SUMMARY Cardiac output, plasma volume and regional hemodynamic factors involved in blood pressure regulation were investigated in hypertensive patients refractory to the combined treatment with diuretics, propranolol and hydralazine. The patients were compared to hypertensive patients, matched for sex, age, weight, glomerular filtration rate and initial untreated blood pressure, responding adequately to the corresponding therapy. Cardiac output was determined with the dye-dilution technique (indocyanine green) and plasma volume with Evans Blue. Blood flow and vascular resistance at rest and at maximal vasodilatation in a skin (hand) and a muscle (calf) vascular bed were determined using venous occlusion plethysmography and intra-arterial and auscultatory blood pressure recordings, respectively. Maximal vasodilatation was obtained by direct and indirect heating, arterial occlusion and hand muscle work (hand), or by arterial occlusion and muscle work (calf).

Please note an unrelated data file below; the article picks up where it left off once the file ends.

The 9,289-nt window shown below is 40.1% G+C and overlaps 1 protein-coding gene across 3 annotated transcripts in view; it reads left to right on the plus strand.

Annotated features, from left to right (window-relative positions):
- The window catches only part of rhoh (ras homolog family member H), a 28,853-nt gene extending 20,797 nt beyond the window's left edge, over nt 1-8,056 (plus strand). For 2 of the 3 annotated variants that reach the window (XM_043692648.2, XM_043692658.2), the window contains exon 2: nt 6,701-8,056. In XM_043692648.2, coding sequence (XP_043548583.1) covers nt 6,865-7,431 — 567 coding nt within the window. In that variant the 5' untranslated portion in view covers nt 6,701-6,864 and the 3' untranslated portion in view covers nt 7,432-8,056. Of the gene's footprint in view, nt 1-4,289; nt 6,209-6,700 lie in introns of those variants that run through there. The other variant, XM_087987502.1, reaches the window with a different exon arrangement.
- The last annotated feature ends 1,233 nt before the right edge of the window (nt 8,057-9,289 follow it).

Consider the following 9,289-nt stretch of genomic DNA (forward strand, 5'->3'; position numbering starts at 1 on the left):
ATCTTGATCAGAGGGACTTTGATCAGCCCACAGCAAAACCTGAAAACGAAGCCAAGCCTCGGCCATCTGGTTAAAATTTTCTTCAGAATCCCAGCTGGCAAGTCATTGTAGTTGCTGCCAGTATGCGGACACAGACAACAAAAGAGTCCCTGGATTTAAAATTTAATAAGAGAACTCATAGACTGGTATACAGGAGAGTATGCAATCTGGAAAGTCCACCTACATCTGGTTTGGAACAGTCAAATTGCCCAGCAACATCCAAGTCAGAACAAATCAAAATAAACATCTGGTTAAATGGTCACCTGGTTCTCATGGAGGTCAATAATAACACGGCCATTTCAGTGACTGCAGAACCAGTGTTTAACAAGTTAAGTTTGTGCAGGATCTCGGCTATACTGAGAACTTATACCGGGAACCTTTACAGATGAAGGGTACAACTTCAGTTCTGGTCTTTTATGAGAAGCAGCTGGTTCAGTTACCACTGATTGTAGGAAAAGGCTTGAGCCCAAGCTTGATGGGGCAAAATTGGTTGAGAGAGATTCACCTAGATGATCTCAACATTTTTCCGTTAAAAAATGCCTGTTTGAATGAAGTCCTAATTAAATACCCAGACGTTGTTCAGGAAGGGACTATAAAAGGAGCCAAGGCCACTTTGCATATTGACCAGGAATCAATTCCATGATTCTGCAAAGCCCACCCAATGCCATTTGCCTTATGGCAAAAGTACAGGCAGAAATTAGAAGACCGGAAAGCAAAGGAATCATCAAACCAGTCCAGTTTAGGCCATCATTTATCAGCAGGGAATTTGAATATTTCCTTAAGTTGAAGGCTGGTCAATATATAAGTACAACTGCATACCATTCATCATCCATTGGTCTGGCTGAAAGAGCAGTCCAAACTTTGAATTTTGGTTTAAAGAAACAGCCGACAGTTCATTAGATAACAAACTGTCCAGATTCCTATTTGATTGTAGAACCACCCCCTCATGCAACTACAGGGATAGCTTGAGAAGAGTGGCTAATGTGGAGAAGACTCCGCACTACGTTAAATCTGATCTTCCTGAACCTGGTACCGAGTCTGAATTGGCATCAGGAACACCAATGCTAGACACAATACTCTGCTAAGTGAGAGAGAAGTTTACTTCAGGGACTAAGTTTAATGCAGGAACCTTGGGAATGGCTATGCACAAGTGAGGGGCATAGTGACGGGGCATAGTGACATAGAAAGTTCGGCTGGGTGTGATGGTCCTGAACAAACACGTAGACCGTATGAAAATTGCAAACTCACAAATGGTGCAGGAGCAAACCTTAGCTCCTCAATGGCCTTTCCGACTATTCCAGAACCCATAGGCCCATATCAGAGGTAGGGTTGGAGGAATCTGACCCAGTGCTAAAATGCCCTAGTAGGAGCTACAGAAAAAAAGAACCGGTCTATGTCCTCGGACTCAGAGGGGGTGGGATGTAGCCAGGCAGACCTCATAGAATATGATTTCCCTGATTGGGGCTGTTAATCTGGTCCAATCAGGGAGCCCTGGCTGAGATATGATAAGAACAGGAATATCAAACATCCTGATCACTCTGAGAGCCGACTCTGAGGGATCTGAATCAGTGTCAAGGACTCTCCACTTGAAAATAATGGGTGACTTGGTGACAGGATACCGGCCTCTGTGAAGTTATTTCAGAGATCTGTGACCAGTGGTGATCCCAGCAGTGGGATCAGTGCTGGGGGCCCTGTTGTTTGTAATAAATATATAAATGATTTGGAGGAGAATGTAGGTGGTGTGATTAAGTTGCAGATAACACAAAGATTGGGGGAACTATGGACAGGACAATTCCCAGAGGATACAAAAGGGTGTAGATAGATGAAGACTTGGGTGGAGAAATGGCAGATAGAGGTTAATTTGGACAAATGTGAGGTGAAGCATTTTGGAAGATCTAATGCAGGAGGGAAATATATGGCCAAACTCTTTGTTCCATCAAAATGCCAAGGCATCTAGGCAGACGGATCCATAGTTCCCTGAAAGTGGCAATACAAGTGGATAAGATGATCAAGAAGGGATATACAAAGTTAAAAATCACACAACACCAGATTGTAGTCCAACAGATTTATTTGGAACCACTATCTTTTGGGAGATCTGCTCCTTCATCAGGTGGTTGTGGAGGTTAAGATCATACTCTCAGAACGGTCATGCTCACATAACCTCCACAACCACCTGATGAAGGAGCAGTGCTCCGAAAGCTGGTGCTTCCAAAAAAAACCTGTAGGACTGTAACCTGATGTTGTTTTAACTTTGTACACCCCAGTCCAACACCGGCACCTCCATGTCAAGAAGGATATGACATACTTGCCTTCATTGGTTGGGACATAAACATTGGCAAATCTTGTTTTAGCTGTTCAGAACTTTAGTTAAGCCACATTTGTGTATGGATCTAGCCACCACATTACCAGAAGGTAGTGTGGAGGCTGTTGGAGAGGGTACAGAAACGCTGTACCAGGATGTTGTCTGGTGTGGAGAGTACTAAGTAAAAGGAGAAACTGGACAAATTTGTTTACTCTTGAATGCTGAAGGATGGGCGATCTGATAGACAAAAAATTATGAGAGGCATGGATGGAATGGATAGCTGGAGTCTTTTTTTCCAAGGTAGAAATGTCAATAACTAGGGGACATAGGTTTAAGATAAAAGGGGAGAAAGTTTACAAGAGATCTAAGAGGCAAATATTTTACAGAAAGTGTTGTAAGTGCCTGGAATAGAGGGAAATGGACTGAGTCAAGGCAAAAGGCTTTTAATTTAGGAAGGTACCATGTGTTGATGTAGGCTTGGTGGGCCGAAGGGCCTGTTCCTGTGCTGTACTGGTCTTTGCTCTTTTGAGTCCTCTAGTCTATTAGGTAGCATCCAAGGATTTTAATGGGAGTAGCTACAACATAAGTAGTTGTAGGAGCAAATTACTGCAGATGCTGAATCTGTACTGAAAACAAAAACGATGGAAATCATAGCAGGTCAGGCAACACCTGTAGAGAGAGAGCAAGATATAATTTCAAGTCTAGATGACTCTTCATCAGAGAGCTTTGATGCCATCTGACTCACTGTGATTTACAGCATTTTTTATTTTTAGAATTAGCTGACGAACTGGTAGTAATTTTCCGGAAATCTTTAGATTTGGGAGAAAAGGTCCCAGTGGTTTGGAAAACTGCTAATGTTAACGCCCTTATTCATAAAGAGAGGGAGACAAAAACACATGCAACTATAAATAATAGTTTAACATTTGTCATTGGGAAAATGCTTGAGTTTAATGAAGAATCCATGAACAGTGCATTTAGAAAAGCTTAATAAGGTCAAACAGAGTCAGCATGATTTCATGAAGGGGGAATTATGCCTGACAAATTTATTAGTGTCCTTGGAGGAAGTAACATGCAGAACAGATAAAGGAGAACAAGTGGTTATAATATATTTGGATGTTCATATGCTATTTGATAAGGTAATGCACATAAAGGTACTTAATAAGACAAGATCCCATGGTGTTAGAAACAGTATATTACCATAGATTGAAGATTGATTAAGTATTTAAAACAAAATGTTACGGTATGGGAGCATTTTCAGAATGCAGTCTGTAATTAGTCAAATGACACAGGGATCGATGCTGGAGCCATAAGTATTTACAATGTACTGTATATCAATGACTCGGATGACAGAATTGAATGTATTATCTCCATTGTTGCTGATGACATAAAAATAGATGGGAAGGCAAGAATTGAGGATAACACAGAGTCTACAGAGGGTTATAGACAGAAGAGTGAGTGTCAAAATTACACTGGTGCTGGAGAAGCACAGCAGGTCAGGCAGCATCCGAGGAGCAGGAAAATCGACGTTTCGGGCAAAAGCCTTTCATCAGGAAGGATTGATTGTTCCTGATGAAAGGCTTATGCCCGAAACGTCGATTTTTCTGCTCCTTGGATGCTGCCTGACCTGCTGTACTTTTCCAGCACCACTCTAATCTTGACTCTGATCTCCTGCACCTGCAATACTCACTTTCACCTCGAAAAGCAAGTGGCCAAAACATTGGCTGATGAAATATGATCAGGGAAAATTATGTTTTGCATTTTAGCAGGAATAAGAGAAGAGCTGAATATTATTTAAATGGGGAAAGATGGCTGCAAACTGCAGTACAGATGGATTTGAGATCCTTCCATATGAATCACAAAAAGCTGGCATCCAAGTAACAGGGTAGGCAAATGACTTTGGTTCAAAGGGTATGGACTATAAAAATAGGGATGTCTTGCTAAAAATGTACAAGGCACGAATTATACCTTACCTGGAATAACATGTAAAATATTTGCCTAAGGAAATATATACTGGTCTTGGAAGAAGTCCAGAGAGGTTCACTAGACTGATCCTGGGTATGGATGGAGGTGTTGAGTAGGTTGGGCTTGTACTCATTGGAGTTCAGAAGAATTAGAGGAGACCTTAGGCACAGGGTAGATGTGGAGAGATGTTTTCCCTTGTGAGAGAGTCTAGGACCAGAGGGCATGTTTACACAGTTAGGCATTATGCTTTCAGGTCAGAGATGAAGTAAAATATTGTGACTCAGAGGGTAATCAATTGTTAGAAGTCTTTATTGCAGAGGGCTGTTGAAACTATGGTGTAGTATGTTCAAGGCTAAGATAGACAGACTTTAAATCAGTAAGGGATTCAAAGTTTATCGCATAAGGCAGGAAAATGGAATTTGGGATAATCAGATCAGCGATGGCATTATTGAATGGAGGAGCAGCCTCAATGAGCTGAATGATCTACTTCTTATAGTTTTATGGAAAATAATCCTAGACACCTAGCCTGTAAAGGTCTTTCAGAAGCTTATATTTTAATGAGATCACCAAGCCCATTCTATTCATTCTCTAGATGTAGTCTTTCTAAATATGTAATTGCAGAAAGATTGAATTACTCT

The refractory patients had increased total peripheral resistance in comparison with the responders, while cardiac output and plasma volume did not differ between the groups. This suggests that increased peripheral resistance is the important factor for sustained blood pressure elevation during the influence of the actual therapy. Furthermore, compared with the controls, the refractory patients had increased vascular resistance at maximal dilatation. This indicates a vascular abnormality in this group. Since the dilatation procedure abolishes smooth muscle tone in the resistance vessels almost completely, the vascular abnormality is interpreted as a structural change most likely, an adaptive thickening of the vessel wall associated with hypertension. The results indicate that this abnormality is more pronounced in the patients refractory to treatment.